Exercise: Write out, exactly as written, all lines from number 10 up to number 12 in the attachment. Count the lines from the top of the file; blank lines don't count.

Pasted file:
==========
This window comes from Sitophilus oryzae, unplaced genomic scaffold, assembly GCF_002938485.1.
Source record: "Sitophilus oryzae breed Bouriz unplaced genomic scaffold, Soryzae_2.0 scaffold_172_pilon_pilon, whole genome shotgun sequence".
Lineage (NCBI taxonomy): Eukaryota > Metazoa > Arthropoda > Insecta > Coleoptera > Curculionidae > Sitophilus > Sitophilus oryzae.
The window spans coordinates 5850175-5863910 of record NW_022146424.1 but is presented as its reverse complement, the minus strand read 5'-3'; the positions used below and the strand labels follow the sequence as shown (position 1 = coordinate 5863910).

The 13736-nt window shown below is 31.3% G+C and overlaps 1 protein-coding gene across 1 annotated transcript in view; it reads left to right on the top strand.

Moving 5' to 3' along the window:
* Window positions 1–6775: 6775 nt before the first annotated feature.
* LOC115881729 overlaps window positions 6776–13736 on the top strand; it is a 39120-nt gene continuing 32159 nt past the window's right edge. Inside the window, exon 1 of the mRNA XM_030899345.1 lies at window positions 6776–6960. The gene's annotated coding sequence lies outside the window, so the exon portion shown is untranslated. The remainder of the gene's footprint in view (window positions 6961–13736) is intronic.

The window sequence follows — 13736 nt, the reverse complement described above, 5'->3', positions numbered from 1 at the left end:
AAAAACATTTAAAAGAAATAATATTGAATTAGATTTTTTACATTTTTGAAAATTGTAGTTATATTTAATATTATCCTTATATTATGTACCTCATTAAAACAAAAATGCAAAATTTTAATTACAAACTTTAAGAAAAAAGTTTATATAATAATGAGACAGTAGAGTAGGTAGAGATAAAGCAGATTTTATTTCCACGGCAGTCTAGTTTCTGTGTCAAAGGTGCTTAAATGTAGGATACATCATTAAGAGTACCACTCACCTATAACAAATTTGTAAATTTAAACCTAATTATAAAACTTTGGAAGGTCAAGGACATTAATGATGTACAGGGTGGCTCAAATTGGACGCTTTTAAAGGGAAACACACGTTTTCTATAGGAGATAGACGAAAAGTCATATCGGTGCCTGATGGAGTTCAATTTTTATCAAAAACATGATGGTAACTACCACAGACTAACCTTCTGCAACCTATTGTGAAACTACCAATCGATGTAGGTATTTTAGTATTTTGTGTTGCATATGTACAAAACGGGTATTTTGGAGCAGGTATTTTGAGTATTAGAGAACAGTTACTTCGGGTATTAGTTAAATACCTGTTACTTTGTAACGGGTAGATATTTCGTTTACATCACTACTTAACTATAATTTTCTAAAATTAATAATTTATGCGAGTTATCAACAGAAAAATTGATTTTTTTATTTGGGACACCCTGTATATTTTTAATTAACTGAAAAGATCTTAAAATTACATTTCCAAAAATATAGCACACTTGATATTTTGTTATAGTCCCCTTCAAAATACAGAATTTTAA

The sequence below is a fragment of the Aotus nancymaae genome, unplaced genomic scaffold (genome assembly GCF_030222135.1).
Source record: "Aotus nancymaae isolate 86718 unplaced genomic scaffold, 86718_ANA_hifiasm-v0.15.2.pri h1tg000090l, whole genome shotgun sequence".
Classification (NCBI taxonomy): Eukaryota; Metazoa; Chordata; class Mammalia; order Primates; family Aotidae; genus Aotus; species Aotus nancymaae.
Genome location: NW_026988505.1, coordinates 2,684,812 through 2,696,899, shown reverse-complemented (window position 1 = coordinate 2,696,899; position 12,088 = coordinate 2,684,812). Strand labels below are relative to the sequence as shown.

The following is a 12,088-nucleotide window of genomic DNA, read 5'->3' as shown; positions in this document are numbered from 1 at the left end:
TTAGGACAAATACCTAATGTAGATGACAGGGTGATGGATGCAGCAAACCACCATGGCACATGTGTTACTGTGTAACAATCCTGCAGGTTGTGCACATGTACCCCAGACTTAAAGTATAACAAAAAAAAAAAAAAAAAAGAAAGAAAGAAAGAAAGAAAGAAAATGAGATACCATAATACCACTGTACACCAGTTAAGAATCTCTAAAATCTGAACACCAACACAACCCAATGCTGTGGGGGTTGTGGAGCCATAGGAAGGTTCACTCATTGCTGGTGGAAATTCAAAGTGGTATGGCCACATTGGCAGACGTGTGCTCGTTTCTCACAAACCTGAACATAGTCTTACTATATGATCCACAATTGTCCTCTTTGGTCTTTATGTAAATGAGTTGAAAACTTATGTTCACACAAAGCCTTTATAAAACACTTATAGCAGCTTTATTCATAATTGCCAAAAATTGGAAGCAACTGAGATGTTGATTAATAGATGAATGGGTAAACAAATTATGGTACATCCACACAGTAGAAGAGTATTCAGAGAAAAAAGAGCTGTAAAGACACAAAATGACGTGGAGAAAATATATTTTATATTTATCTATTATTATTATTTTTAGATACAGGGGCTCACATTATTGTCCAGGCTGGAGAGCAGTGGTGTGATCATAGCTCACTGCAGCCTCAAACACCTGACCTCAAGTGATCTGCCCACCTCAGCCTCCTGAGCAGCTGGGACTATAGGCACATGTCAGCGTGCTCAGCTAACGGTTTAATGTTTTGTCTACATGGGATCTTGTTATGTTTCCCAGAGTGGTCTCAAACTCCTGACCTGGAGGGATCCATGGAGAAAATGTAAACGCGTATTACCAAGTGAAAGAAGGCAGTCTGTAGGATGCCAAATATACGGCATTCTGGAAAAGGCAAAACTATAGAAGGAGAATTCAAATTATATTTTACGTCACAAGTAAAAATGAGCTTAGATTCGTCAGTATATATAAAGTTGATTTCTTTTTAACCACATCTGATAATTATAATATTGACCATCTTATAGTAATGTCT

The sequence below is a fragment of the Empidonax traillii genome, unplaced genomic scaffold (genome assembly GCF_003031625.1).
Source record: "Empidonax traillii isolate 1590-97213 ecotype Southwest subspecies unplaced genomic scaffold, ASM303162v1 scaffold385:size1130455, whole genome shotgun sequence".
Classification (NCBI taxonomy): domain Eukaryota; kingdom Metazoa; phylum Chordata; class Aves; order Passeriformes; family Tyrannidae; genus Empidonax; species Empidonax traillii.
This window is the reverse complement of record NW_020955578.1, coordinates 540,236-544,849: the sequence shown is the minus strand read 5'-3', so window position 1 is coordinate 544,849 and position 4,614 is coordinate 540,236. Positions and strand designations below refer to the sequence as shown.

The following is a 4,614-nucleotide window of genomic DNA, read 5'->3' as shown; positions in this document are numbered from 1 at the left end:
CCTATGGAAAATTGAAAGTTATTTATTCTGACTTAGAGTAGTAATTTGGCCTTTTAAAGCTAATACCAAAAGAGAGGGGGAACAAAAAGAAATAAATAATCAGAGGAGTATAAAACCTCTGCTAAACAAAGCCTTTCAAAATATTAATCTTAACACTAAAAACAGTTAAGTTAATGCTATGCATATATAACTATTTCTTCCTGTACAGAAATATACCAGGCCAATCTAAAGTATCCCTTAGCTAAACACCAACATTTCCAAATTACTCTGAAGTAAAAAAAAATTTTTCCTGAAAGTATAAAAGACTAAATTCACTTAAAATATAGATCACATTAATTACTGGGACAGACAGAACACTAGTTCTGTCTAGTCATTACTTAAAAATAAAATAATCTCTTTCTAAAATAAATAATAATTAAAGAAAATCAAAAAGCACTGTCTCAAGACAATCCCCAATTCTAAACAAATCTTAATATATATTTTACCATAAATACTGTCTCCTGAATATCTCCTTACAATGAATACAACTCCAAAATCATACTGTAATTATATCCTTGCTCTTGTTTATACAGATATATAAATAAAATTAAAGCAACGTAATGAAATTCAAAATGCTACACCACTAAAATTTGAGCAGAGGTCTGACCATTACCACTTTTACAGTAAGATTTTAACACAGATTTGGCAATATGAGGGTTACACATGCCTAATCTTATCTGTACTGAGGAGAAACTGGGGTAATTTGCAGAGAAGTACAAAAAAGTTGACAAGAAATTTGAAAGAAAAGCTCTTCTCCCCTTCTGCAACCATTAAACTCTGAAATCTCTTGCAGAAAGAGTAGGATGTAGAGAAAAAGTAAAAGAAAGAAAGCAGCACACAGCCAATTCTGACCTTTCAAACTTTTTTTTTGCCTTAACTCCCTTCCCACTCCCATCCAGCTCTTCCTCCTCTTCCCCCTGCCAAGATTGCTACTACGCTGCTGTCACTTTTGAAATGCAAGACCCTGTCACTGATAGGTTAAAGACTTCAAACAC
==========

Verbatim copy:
AAAAACATTTAAAAGAAATAATATTGAATTAGATTTTTTACATTTTTGAAAATTGTAGTTATATTTAATATTATCCTTATATTATGTACCTCATTAAAACAAAAATGCAAAATTTTAATTACAAACTTTAAGAAAAAAGTTTATATAATAATGAGACAGTAGAGTAGGTAGAGATAAAGCAGATTTTATTTCCACGGCAGTCTAGTTTCTGTGTCAAAGGTGCTTAAATGTAGGATACATCATTAAGAGTACCACTCACCTATAACAAATTTGTAAATTTAAACCTAATTATAAAACTTTGGAAGGTCAAGGACATTAATGATGTACAGGGTGGCTCAAATTGGACGCTTTTAAAGGGAAACACACGTTTTCTATAGGAGATAGACGAAAAGTCATATCGGTGCCTGATGGAGTTCAATTTTTATCAAAAACATGATGGTAACTACCACAGACTAACCTTCTGCAACCTATTGTGAAACTACCAATCGATGTAGGTATTTTAGTATTTTGTGTTGCATATGTACAAAACGGGTATTTTGGAGCAGGTATTTTGAGTATTAGAGAACAGTTACTTCGGGTATTAGTTAAATACCTGTTACTTTGTAACGGGTAGATATTTCGTTTACATCACTACTTAACTATAATTTTCTAAAATTAATAATTTATGCGAGTTATCAACAGAAAAATTGATTTTTTTATTTGGGACACCCTGTATATTTTTAATTAACTGAAAAGATCTTAAAATTACATTTCCAAAAATATAGCACACTTGATATTTTGTTATAGTCCCCTTCAAAATACAGAATTTTAA

The sequence below is a fragment of the Aotus nancymaae genome, unplaced genomic scaffold (genome assembly GCF_030222135.1).
Source record: "Aotus nancymaae isolate 86718 unplaced genomic scaffold, 86718_ANA_hifiasm-v0.15.2.pri h1tg000090l, whole genome shotgun sequence".